Prenatal history

Birth history

Developmental history

Speech/language development 

Speech Perception Testing: ASC, LittlEars, IT-MAIS, MAIS, VRISD, ESP (Low Verbal/ Standard), PSI Words, NU-CHIPS, WIPI, MLNT, LNT, PSI sentences, BKB, BabyBio, HINT-C

Initial Surgical Consultation

Height/weight

Tinnitus

History of chronic mastoiditis, vertigo, tobacco use, diabetes

Better hearing ear

Exam findings

 

Pre-Operative Visit

CT performed (if yes, document course of facial nerve, aerated middle ear, tegmen, dehiscence, cochlear patent, well-partitioned)

MRI performed (if yes, course of facial nerve, adequate cochlear fluid signal, 7/8 nerve complex normal)

ENG/VNG performed (caloric weakness, central findings)

Dix-Hallpike

 

One Week Post-Operative

Type of cochlear opening

Ear implanted

Device (manufacturer, implant, serial no., electrode, processor) 

Number of electrodes left outside

Time to insert electrode

Date of implantation

Perioperative antibiotics, intraoperative steroids, perioperative oral steroids, pneumonia vaccine given

Intraoperative NRT/NRI, Stenver’s view X-ray performed

Intraoperative complications, wound infection, dehiscence, vertigo, tinnitus

 

Activation

Date of activation

Complications

Audiogram, mapping, speech perception, ABR, OAE

 

1, 3, 6, 12, 24 Month Visits

Preferred language modality/listening conditions, typical listening conditions

Number of active channels

Hours of device user/day

Complications

Audiogram, mapping, speech perception, ABR, OAE

Educational setting

Therapies/services

Additional disabilities

Non-Milestone/Toolbar

Demographics (insurance, primary language, hearing age)

Syndromes/etiologies/ICD-10 Codes

Surgery history/medications

Hearing aids 

Audiogram, mapping, speech perception, ABR, OAE

Speech and language 

Evaluations/therapies 

Education

 

In May 2016, there were 266 patients in HERMES. The database has grown to currently include 8,398 patients, with contributions from 36 centers in 15 states and the District of Columbia (See FIGURE 1).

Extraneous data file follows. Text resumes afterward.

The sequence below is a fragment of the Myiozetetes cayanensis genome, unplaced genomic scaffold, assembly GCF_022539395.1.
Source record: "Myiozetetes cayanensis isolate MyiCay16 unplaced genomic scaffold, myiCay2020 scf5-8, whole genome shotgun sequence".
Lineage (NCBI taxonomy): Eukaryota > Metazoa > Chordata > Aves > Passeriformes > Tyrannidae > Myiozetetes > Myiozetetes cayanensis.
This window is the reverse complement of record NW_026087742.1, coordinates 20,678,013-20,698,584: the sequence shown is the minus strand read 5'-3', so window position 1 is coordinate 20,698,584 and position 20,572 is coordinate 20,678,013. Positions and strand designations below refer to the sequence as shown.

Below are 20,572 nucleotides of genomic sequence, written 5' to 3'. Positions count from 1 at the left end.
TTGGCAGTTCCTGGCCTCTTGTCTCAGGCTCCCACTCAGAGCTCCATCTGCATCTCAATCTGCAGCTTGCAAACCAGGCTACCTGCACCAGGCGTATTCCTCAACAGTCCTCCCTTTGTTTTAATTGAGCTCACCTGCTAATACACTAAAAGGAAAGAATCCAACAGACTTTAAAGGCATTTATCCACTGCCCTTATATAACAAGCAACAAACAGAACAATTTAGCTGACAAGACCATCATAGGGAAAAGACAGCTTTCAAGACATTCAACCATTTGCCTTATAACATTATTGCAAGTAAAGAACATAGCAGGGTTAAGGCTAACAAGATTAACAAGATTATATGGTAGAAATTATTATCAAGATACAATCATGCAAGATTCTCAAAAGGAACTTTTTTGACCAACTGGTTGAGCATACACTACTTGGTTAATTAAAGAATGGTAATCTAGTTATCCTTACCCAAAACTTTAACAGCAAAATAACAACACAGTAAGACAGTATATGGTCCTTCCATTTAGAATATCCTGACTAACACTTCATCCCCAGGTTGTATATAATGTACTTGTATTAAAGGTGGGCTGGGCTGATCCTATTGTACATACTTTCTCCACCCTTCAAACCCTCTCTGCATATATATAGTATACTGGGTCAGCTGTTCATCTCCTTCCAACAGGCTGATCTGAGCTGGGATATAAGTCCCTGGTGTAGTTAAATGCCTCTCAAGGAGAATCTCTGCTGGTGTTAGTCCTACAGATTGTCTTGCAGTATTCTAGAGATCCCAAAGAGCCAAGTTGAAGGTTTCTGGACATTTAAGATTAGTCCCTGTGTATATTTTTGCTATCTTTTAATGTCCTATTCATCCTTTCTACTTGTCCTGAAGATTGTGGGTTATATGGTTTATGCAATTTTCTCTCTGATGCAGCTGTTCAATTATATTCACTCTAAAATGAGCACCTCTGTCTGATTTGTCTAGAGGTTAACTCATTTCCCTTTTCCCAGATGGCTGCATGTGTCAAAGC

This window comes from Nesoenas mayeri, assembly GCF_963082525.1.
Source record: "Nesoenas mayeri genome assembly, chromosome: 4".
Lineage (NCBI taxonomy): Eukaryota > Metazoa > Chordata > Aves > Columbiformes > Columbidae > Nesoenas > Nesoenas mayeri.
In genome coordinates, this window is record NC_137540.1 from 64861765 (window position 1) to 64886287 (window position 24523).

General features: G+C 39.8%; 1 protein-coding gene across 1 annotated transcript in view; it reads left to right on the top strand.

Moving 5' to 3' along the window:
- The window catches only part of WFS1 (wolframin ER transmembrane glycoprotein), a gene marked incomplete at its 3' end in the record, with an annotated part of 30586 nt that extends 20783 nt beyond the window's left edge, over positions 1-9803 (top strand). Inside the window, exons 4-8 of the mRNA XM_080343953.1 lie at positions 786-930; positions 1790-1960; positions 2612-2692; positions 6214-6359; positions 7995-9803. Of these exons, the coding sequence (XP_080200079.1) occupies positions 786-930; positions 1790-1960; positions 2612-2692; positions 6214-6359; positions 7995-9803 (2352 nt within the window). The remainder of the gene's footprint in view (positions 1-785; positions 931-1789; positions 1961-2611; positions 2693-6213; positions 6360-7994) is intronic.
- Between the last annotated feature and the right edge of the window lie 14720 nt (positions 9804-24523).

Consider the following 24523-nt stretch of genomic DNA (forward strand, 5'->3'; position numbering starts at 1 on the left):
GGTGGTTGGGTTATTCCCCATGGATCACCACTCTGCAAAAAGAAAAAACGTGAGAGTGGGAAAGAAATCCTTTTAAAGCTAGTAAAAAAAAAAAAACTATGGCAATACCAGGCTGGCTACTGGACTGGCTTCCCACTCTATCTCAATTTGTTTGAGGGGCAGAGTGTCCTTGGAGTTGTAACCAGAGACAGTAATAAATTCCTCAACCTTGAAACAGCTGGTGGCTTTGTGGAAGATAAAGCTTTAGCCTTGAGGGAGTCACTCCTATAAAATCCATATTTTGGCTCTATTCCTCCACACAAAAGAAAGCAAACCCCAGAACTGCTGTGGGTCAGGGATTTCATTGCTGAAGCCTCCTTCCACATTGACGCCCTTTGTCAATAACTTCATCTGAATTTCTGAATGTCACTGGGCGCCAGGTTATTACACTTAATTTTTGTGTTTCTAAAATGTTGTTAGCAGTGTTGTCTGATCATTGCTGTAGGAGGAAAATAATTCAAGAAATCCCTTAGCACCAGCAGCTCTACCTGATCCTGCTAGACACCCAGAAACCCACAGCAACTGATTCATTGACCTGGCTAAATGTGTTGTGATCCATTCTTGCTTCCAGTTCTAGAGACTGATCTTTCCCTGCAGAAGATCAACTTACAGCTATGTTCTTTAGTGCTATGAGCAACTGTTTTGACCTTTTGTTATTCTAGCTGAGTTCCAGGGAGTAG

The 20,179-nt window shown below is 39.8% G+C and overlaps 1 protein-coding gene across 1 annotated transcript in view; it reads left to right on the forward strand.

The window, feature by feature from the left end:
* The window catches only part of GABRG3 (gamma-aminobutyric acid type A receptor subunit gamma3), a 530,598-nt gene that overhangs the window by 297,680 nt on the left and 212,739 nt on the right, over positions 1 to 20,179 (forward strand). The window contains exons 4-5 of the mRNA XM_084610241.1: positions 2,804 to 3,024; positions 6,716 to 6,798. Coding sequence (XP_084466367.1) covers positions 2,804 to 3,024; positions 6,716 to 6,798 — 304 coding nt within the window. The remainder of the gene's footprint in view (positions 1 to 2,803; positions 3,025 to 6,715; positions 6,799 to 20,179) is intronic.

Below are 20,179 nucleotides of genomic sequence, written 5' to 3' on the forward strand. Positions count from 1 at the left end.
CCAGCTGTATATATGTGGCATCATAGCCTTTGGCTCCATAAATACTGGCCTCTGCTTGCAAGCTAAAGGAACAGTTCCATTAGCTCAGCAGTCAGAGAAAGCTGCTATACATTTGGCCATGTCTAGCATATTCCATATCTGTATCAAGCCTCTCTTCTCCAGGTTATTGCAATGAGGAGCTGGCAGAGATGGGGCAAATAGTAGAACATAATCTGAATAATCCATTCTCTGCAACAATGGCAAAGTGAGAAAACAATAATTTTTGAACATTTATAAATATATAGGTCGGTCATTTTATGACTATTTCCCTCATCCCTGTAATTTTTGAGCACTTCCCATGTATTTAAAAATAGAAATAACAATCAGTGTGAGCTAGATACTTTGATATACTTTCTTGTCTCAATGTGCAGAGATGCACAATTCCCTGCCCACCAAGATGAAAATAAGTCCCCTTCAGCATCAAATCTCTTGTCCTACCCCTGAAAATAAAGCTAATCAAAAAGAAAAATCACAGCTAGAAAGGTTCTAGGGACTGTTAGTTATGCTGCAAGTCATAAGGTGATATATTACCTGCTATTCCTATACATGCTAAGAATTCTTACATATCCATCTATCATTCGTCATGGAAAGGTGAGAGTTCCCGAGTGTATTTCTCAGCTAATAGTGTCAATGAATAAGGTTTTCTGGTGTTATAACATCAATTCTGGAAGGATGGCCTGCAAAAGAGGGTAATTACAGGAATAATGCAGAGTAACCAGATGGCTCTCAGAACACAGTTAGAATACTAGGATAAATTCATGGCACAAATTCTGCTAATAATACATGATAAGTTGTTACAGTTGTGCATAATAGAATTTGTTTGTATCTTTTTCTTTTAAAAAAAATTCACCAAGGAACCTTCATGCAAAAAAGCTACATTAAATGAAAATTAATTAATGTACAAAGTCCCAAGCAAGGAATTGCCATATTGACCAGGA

The data in HERMES consist of demographic data, device-specific information (electrode type, manufacturer, etc.), and pre- and post- implant audiometric outcomes. See TABLE 1 for a list of the types of data stored in HERMES. 

TABLE 2. Summary of Data Currently in HERMES
Total Patients (with ANY data) 8,398
Number of Recipients 6,243
Unique Implantations 8,259
Number of Centers Contributing Data 36
States with Data Contributions 15 (and District of Columbia)
Age Range of Implant Recipients 0–97 years
Date of Implantation (Range) 1978–2019
Total number of Audiograms  45,097
AzBio Sentence-Recognition Results 34,642
Consonant-Nucleus-Consonant Word-Recognition Results  34,623
BKB-SIN Sentence-Recognition Results 4,359
Hearing-in-Noise Test Sentence-Recognition Results 8,122

 

The current dataset represents 8,259 unique implantations in 6,243 recipients with age at implantation ranging from 0–97 years. Dates of implantation in the HERMES database range from 1978–2019 (See TABLE 2).  

Research 

Ongoing research with the HERMES data, conducted by the Aii and other researchers that request access, aims to identify more implant candidates, examine barriers to implantation, and predict expected outcomes with a cochlear implant, based on demographic characteristics or pre-implant performance.